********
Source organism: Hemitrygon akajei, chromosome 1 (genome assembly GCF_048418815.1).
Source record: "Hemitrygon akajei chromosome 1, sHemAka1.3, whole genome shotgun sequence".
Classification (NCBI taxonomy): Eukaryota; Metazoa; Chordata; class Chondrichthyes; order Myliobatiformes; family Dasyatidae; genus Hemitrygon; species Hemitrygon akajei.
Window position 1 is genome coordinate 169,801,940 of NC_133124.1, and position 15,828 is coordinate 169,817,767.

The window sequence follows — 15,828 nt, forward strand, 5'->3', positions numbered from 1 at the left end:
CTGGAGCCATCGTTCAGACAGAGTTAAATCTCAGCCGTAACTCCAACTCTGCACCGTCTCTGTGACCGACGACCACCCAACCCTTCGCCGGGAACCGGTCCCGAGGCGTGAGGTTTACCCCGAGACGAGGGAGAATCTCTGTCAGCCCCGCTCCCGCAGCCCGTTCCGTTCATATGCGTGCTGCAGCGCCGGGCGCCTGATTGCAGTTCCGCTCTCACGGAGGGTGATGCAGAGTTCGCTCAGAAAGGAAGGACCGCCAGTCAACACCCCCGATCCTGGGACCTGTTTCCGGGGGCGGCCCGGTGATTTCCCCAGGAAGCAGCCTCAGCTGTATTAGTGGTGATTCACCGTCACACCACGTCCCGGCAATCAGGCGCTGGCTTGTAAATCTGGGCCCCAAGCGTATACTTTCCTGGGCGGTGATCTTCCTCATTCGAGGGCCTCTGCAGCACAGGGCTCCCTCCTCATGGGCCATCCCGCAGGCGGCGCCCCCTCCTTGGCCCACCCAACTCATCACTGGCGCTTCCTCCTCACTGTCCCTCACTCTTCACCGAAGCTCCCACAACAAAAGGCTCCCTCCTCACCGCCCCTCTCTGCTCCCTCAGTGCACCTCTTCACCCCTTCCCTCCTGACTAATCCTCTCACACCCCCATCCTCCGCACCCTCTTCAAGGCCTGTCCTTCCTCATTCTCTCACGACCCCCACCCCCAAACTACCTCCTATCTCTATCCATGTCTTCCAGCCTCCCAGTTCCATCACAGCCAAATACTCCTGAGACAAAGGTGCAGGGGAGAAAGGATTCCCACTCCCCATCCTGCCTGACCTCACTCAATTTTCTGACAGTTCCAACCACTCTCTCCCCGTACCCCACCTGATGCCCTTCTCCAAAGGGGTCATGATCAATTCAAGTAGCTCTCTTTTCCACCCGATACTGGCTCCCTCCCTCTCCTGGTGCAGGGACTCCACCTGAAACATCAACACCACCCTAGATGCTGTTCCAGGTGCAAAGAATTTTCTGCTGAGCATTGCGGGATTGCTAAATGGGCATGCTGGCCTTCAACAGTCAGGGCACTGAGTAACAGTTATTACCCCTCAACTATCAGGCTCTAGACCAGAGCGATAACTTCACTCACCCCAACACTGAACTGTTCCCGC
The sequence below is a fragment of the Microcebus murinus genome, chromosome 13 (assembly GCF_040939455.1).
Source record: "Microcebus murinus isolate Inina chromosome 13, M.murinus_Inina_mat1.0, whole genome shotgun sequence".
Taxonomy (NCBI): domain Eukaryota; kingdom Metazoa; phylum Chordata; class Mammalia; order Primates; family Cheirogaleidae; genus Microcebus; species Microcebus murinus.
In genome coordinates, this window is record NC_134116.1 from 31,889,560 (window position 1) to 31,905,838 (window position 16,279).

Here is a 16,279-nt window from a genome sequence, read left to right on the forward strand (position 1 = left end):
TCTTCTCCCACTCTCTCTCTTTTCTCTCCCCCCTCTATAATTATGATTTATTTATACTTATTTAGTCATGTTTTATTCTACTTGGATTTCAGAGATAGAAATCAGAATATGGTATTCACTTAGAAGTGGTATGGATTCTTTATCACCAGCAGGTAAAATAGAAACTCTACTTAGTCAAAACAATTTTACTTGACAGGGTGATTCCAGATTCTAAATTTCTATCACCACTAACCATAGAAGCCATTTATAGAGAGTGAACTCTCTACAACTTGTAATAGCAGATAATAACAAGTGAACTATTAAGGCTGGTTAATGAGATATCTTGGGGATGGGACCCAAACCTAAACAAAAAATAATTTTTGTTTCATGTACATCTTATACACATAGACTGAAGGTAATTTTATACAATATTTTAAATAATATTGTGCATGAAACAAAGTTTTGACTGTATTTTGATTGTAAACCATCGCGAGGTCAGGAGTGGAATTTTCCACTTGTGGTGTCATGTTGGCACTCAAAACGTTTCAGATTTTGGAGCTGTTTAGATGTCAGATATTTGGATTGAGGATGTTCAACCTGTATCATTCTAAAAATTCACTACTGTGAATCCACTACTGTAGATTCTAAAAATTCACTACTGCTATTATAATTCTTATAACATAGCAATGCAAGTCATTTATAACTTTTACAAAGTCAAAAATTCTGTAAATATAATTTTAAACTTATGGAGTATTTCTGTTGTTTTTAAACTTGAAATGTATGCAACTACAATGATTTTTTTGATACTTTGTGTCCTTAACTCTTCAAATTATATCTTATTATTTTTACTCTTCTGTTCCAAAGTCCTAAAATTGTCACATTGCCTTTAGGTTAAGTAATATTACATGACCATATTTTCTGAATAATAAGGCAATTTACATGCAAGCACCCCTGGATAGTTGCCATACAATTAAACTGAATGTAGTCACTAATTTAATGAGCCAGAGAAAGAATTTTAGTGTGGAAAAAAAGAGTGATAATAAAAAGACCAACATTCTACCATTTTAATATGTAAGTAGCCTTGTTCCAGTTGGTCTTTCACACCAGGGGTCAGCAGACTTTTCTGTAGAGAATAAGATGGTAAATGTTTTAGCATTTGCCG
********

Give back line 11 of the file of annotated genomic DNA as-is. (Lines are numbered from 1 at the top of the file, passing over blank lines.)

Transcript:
Here is a 16,279-nt window from a genome sequence, read left to right on the forward strand (position 1 = left end):